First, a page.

Pair of carved and lacquered wood armchairs from the Empire period. Silk cover with raspberry and gold borders from the Empire - Restoration period. Stamp of Jacob Desmalter and iron marks of the House of Lorraine (crowned cross of Lorraine). Provenance Princess of Vaudémont, probably for her castle of Suresnes.
Both seats have under the belt the stamp of Jacob D R Meslée used between 1803 and 1813. The Jacob dynasty is probably the most prestigious of the French cabinetmakers of the late eighteenth and early nineteenth century, with a huge success as a supplier for the Imperial palaces (as well as the Crown before and after the Empire). The chairs that came out of Jacob's workshop are recognizable, in particular, by the very high quality of their execution, the always perfect proportions and a great originality in the creation of new forms and models.
Our armchairs are a ceremonial model from the end of the Empire, circa 1810s. As always, Jacob Desmalter's productions were combinations of decorative elements, which can be customized with variations. Thus, our armchairs are based on the structure, legs and armrests of the gilded wooden chairs presented in the bedroom of Empress Josephine at Malmaison. Our seats are a variant of these, the backrest is rolled backwards and the wood is lacquered and rechambered in grey, as was the fashion at the end of the Empire. If our chairs are not made of gilded wood, their larger size and the quality of their carving make them suitable for the furnishing of a prince's apartment in an Imperial palace or for a great dignitary of the Empire. They are of the same quality as the set of chairs presented in the Salon du Déjeun at Compiegne, which guided our choices of restoration.
The upholstery was reupholstered with horsehair, the corners were mounted in "knife edge". Particular care was taken to recreate the rich cylinder armrests, typical of the ceremonial models. Our seats were then covered with a new ivory silk gourgouran (Tassinari and Chatel), and enhanced with raspberry and yellow silk borders. We specify that these borders (dismantled from old curtains) are contemporary of the seats (years 1810-1820) and very fragile. It is a museum quality restoration that has been achieved.
In addition to their undeniable aesthetic qualities and the care taken to their restoration, the great interest of our seats is the mystery of their origin, object of long research. They both bear under the belt iron marks linking them to the House of Lorraine: a cross of Lorraine surmounted by a Princess crown. On the picture of the stamp, the cross of Lorraine is superimposed with the marks of Jacob.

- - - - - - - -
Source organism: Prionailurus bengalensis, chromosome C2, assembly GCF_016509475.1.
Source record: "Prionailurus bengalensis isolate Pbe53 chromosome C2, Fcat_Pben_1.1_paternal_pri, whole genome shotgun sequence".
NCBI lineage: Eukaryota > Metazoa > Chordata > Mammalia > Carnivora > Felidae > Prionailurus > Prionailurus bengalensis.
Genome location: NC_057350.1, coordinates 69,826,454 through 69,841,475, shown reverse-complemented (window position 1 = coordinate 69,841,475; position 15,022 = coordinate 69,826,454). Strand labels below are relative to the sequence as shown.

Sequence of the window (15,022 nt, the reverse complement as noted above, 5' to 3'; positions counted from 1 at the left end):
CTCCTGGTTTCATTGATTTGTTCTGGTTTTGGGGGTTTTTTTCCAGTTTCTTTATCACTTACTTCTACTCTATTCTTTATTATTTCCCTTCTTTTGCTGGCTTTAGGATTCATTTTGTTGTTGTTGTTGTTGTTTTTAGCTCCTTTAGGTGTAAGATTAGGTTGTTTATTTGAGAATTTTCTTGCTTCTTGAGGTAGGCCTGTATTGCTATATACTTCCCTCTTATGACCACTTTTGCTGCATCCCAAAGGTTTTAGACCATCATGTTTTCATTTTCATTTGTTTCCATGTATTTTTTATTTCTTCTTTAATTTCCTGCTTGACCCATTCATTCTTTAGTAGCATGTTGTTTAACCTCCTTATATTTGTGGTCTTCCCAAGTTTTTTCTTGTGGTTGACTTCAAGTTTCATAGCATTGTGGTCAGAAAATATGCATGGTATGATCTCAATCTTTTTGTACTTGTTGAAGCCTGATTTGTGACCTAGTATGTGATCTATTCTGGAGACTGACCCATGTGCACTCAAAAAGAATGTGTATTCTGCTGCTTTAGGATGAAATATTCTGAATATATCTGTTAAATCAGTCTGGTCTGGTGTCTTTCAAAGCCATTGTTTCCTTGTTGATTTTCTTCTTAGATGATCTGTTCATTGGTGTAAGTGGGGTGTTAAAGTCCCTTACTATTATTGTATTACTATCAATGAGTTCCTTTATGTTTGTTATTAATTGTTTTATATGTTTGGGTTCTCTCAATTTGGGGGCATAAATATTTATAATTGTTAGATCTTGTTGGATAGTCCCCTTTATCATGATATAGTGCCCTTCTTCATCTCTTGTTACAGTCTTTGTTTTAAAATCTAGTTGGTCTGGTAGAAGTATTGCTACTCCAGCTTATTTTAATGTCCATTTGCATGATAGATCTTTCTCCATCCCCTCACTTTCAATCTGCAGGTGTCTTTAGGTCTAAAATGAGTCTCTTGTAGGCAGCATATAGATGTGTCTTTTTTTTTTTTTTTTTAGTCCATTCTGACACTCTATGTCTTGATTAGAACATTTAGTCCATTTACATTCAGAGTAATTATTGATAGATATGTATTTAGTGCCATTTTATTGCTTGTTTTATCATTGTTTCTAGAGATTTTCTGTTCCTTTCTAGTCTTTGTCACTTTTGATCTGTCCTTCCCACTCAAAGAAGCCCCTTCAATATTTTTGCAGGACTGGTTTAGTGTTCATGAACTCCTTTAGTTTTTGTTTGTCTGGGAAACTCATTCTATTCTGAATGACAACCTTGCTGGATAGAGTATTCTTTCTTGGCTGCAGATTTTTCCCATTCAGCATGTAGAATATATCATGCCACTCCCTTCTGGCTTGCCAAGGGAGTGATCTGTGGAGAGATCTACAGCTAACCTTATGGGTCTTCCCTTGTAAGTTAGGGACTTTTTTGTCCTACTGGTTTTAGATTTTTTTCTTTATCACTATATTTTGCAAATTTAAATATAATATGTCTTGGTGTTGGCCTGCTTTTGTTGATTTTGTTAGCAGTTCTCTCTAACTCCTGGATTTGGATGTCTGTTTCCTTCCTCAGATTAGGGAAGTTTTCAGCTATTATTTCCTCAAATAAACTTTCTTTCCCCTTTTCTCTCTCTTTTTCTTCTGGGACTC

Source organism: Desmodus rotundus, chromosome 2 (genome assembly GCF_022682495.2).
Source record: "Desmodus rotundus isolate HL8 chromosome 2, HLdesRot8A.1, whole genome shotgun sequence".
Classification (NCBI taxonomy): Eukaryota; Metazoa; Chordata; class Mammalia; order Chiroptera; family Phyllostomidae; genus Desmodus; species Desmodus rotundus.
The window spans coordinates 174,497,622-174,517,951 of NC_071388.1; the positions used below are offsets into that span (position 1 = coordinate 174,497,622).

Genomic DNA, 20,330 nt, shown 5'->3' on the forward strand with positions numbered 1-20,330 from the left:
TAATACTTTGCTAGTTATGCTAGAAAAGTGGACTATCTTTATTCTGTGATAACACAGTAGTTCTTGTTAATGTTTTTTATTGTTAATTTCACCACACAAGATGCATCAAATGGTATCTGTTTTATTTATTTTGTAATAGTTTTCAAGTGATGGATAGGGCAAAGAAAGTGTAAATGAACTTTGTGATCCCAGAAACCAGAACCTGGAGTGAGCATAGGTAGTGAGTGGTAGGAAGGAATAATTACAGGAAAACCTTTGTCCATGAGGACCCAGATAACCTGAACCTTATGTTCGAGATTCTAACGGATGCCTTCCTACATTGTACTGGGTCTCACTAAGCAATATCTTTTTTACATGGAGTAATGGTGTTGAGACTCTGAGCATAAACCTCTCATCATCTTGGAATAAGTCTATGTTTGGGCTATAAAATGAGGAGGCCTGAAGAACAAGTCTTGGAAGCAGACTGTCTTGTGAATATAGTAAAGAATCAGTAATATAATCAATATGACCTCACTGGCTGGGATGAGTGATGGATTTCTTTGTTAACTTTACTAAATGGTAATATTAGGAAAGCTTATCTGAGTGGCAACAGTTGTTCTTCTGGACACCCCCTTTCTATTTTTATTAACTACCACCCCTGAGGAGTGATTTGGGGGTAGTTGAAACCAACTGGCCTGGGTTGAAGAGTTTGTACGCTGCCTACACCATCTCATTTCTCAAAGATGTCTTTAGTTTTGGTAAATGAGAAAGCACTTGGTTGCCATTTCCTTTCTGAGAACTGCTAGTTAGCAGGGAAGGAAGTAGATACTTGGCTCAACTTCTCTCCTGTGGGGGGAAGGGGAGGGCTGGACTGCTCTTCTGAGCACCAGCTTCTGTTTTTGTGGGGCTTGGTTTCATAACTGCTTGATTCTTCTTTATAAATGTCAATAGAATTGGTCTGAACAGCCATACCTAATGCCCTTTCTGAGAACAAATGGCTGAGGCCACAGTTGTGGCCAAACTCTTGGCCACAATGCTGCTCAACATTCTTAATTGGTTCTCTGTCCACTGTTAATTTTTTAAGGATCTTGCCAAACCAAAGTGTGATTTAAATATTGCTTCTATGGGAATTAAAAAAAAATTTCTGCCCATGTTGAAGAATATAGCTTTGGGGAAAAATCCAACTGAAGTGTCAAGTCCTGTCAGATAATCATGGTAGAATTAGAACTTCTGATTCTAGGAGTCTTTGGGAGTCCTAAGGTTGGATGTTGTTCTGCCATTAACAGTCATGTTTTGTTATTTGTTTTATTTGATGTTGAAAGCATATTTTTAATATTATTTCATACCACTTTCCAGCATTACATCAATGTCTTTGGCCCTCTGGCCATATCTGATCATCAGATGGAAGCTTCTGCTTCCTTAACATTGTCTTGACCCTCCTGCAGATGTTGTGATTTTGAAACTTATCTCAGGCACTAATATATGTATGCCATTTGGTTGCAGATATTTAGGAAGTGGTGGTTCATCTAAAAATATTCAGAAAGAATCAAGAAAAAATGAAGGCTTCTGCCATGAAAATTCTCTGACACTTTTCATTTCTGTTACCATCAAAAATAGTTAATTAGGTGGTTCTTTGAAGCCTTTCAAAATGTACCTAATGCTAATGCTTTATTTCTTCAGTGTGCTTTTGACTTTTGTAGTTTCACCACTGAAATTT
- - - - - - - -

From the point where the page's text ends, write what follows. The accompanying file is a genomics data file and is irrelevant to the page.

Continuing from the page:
In France at the beginning of the 19th century, the French branch of the house of Lorraine, descended from the dukes of Guise.
One lead might be the Prince de Lambesc, Duke of Elbeuf and head of the French branch of the house of Lorraine. However, although this prince was made a peer of France by King Louis XVIII in 1814, he left France as an emigrant in 1789, never to return and ended his life in Vienna in 1825. He did not hold an Estate in France during the Empire and the Restoration and the hypothesis that this furniture was dedicated to him remains unlikely.
The second hypothesis, which is the most likely according to the exchanges with the consulted historians, is the Princess of Vaudémont: Louise de Montmorency-Logny (1763-1832), wife of Joseph de Lorraine (1759-1812), younger brother of the Prince of Lambesc.
Louise (Auguste Elisabeth Marie Colette) de Montmorency, of the branch of the Netherlands, was born in 1763. In 1778, at the age of fifteen, she was married to Joseph Marie de Lorraine, Prince of Vaudémont, son of the Countess of Brionne. With the arrival of the Revolution, her situation becomes precarious. She emigrated in 1791 and settled in Altona, near Hamburg. She returned to France around 1800, probably benefiting from the amnesty laws promulgated by the First Consul. During the Consulate and the Empire, Mme de Vaudémont assiduously frequented the salons, and met all the high end society, until her death in 1833.
Width : 62cm Height : 93cm Seat height : 42cm
Price : on request
Price : on request